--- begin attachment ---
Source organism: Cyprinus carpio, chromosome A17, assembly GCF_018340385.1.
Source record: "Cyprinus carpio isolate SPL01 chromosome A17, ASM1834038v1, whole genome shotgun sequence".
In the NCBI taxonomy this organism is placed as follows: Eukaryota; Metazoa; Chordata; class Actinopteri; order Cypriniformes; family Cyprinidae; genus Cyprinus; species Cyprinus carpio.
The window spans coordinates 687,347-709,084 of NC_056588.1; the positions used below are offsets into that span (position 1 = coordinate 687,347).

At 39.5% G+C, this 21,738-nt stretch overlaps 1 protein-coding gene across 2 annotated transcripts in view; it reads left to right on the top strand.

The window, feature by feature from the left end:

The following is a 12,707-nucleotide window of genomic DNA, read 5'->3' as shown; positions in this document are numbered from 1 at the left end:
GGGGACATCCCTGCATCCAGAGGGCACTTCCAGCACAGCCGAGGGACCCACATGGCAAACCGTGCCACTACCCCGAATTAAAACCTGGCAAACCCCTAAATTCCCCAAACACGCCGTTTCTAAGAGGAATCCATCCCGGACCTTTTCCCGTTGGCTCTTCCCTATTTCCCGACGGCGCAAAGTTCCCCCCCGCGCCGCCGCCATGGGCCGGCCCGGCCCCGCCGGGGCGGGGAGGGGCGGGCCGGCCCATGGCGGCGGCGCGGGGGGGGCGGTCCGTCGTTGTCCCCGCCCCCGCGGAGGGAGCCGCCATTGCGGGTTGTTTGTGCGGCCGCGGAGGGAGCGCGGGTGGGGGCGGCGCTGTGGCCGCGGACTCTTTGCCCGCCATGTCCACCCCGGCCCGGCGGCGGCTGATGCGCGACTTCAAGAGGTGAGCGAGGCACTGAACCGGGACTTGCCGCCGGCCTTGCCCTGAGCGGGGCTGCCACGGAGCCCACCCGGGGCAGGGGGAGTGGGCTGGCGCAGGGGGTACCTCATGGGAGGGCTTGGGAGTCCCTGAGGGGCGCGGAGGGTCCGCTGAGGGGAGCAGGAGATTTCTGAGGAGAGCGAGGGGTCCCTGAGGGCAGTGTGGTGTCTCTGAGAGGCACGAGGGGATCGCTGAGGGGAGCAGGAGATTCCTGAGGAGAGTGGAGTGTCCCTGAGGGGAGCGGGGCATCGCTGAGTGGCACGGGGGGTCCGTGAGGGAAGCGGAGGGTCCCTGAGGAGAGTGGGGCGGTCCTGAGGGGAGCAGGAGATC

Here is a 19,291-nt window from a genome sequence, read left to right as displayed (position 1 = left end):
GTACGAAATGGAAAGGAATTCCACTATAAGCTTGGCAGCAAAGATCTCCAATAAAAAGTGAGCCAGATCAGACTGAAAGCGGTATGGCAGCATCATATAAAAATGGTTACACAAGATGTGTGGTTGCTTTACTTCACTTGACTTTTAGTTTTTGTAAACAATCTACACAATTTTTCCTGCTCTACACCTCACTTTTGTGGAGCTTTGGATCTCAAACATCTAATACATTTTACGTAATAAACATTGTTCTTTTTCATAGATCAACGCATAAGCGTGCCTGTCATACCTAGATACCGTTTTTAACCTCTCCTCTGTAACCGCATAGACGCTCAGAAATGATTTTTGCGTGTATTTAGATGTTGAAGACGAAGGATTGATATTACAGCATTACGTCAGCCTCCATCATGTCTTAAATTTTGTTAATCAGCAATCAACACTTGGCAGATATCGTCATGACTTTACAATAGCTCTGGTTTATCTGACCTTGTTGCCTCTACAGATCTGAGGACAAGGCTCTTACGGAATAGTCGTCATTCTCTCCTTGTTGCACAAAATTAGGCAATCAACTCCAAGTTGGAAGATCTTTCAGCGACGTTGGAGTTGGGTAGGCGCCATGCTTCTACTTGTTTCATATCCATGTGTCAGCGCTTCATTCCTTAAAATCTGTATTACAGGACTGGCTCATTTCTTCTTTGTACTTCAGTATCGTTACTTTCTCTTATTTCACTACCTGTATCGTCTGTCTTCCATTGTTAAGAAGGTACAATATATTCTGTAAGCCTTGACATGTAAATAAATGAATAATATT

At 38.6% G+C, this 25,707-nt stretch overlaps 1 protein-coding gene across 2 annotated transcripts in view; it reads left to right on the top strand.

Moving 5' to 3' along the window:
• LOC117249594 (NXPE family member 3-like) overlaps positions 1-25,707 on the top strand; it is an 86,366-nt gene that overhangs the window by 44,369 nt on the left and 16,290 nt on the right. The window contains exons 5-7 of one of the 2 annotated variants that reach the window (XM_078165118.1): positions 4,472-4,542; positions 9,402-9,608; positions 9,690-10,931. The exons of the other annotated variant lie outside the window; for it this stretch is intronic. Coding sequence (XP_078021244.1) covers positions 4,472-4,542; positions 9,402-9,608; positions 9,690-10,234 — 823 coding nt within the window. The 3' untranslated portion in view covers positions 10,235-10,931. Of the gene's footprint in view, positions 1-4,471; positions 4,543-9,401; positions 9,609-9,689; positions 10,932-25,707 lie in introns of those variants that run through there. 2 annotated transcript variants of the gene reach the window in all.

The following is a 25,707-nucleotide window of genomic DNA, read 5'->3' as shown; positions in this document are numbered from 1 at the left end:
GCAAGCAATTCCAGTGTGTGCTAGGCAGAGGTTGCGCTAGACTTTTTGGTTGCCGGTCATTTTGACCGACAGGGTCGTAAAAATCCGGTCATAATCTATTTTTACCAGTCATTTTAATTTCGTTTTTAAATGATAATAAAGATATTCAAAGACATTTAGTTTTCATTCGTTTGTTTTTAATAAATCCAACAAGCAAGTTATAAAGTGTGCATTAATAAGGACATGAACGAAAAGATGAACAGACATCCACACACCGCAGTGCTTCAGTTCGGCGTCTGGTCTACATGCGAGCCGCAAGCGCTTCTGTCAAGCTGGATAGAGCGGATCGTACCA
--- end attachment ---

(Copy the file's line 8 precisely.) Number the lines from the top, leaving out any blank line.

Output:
GGGGACATCCCTGCATCCAGAGGGCACTTCCAGCACAGCCGAGGGACCCACATGGCAAACCGTGCCACTACCCCGAATTAAAACCTGGCAAACCCCTAAATTCCCCAAACACGCCGTTTCTAAGAGGAATCCATCCCGGACCTTTTCCCGTTGGCTCTTCCCTATTTCCCGACGGCGCAAAGTTCCCCCCCGCGCCGCCGCCATGGGCCGGCCCGGCCCCGCCGGGGCGGGGAGGGGCGGGCCGGCCCATGGCGGCGGCGCGGGGGGGGCGGTCCGTCGTTGTCCCCGCCCCCGCGGAGGGAGCCGCCATTGCGGGTTGTTTGTGCGGCCGCGGAGGGAGCGCGGGTGGGGGCGGCGCTGTGGCCGCGGACTCTTTGCCCGCCATGTCCACCCCGGCCCGGCGGCGGCTGATGCGCGACTTCAAGAGGTGAGCGAGGCACTGAACCGGGACTTGCCGCCGGCCTTGCCCTGAGCGGGGCTGCCACGGAGCCCACCCGGGGCAGGGGGAGTGGGCTGGCGCAGGGGGTACCTCATGGGAGGGCTTGGGAGTCCCTGAGGGGCGCGGAGGGTCCGCTGAGGGGAGCAGGAGATTTCTGAGGAGAGCGAGGGGTCCCTGAGGGCAGTGTGGTGTCTCTGAGAGGCACGAGGGGATCGCTGAGGGGAGCAGGAGATTCCTGAGGAGAGTGGAGTGTCCCTGAGGGGAGCGGGGCATCGCTGAGTGGCACGGGGGGTCCGTGAGGGAAGCGGAGGGTCCCTGAGGAGAGTGGGGCGGTCCTGAGGGGAGCAGGAGATC